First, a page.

Co-founding the Upside Space, Lisa Ray talks about her latest venture in creating a curator-led online arts oriented
platform that is meant to evolve art from the traditional space
Words: Tiranya Yalindee Ranasinghe Photographs: Manoj Ratnayake
In a challenging economy, Lisa hopes for the Upside Space to be an inclusive art ecosystem that provides visibility and representation to
artists who are still operating in the traditional art space. Expanding her portfolio of many occupations such as acting and writing, Lisa now
dons an entrepreneurial suit in which she aims to represent the new future of art through the Upside Space.
Could you give us a brief introduction as to what the Upside Space is?
The Upside Space is a curator led arts digital platform. We are all about inclusivity, community and opportunity for discovery in
discourse, and even though we are powered by innovative tech in the form of NFTs, a new delivery system for art and extension of
artistic practices. In its core, our vision and mission is to put artists back in the driving seat and also to create a lot more global visibility,
representation and access for artists from all these regions who we feel are overlooked. We are about very strong digital artistic
Our curators help the artists exhibit their story-telling by putting their work together and they help the audience come and understand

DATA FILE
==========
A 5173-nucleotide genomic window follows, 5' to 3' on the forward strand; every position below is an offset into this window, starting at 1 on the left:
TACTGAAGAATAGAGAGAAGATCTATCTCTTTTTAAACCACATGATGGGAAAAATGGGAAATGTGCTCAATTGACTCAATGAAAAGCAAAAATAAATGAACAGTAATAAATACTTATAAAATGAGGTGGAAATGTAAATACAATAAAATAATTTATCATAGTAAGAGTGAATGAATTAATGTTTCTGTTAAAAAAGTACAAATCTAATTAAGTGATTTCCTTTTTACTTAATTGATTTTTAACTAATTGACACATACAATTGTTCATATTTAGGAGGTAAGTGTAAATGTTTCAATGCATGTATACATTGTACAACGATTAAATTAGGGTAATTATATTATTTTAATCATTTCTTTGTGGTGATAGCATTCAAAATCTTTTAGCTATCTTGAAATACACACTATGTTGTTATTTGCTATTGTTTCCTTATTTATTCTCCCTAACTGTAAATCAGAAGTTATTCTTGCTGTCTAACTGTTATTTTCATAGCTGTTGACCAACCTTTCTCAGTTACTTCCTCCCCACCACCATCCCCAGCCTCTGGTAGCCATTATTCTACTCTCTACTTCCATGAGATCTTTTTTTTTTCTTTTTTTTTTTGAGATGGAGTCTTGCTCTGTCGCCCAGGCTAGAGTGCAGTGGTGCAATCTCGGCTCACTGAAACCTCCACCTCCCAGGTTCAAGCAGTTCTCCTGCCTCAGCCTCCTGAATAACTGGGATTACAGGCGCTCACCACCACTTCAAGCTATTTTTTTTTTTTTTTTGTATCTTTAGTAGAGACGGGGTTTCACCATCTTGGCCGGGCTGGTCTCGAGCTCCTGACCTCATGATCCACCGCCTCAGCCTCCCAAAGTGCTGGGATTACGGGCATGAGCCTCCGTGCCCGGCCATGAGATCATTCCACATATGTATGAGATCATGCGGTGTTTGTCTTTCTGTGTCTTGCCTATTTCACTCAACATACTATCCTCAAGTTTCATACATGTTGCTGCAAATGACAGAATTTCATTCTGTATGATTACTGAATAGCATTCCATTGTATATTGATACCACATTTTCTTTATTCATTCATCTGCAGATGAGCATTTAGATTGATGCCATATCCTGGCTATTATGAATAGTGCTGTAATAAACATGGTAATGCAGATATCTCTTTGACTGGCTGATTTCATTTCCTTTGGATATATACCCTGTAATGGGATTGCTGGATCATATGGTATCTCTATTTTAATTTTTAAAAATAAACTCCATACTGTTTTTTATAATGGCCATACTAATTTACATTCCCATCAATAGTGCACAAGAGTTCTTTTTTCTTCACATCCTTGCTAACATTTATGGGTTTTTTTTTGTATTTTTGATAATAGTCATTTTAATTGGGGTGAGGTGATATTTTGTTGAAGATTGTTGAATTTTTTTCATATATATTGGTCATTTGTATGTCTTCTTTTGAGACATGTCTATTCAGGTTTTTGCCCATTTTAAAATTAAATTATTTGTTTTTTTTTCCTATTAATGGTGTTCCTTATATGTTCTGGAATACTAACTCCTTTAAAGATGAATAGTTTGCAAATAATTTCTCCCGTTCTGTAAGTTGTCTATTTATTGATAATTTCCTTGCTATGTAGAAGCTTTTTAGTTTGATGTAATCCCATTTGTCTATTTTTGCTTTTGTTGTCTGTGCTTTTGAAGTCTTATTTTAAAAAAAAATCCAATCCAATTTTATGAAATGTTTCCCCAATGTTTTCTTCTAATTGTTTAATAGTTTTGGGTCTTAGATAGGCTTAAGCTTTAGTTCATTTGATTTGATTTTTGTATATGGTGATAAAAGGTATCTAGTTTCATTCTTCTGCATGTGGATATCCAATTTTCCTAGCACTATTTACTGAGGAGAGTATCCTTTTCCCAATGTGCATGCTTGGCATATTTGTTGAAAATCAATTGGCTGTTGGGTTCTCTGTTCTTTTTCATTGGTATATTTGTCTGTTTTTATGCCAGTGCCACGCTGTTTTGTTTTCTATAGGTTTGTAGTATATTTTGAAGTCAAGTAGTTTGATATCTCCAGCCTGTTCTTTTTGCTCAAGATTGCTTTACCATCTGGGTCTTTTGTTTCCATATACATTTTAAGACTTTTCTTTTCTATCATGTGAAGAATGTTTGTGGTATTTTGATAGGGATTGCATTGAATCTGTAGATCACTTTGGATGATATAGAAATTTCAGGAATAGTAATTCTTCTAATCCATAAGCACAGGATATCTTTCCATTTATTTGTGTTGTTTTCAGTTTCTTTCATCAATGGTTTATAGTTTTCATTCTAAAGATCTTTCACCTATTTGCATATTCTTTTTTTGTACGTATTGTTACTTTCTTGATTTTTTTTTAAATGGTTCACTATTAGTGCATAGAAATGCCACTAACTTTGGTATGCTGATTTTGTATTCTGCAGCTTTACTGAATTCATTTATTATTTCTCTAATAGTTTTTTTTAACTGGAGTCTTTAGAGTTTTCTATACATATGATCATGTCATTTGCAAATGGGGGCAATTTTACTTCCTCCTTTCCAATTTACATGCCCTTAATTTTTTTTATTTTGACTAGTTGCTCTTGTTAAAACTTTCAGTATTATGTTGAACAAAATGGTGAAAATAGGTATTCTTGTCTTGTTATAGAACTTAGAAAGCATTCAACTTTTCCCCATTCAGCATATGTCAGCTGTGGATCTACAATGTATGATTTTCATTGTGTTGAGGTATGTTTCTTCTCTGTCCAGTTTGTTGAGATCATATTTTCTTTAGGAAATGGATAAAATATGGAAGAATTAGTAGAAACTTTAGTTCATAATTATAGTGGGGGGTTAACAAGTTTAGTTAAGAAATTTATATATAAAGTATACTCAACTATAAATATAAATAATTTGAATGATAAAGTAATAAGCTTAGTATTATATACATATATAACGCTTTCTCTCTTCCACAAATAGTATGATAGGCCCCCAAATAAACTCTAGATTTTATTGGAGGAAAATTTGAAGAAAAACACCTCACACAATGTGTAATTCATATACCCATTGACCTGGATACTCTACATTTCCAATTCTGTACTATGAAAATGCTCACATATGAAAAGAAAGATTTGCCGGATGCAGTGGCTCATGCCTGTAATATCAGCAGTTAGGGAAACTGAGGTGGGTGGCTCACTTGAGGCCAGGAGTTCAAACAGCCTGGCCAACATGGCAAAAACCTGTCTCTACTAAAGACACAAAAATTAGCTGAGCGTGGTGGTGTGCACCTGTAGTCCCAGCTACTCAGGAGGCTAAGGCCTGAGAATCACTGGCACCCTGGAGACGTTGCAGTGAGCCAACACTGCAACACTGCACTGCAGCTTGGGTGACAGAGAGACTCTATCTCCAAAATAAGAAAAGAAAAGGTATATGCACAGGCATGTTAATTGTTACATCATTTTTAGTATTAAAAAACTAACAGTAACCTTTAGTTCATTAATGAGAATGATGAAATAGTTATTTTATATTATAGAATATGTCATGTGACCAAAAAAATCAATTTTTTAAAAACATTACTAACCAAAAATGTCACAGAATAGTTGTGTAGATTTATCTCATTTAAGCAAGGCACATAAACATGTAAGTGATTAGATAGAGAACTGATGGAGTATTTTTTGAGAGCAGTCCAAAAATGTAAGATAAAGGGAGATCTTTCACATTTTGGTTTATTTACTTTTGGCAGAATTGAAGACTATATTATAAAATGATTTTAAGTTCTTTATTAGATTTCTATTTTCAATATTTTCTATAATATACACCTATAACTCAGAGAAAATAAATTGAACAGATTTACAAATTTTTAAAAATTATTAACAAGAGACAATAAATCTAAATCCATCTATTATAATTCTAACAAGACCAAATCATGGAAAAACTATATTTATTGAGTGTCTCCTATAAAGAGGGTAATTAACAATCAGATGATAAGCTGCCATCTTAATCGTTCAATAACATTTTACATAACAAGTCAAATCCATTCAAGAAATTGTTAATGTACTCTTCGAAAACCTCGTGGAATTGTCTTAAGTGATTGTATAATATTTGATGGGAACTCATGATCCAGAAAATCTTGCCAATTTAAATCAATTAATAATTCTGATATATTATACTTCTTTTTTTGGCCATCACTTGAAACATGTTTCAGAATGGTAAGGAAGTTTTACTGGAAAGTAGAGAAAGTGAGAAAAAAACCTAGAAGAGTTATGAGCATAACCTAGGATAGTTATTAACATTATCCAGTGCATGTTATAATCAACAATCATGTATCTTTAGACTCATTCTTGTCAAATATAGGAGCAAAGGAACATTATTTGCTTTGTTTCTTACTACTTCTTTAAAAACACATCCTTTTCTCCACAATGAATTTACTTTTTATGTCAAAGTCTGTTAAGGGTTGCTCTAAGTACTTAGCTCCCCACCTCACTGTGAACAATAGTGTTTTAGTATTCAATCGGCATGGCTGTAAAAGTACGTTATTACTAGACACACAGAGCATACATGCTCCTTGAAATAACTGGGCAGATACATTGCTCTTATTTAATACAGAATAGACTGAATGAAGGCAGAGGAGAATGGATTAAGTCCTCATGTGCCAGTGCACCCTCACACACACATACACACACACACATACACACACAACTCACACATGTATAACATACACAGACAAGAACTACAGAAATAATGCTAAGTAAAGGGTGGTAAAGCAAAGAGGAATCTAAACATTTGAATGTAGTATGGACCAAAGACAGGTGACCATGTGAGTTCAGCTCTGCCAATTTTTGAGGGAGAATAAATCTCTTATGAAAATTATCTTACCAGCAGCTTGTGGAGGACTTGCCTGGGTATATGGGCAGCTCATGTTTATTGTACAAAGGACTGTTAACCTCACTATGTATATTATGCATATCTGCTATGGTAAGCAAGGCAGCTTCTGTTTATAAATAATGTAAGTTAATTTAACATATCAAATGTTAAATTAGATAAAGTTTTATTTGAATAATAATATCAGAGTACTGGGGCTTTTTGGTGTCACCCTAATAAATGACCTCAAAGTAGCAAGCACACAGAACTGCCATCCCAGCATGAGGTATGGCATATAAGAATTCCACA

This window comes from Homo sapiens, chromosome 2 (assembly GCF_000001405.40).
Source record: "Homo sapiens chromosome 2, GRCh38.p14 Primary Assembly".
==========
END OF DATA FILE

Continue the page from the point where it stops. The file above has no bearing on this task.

How was the process of creating the Upside Space?
Even I’m shocked sometimes! I met my co-founder, Ayesha Khan in Singapore just before Covid. She is an art patron and she has been
dealing with antiques. She is also an expat, one of the many things we have in common. I wanted to open a gallery but I realised that we
have an opportunity to be the future of art. Aisha and I decided to open the Upside Space, and we have an incredible team. We have teams
placed in various countries, from Singapore to Dubai and our curators are drawn from all these regions. We have taken a long time to
launch, collecting excellent curators and whose values will deliver through this.
I feel like Sri Lanka keeps drawing me back, and now I am back in Colombo celebrating Sri Lankan artists, giving a voice to them and
hoping to amplify their talent to a global audience and allow them to monetize their art in a way that is not dependent on the local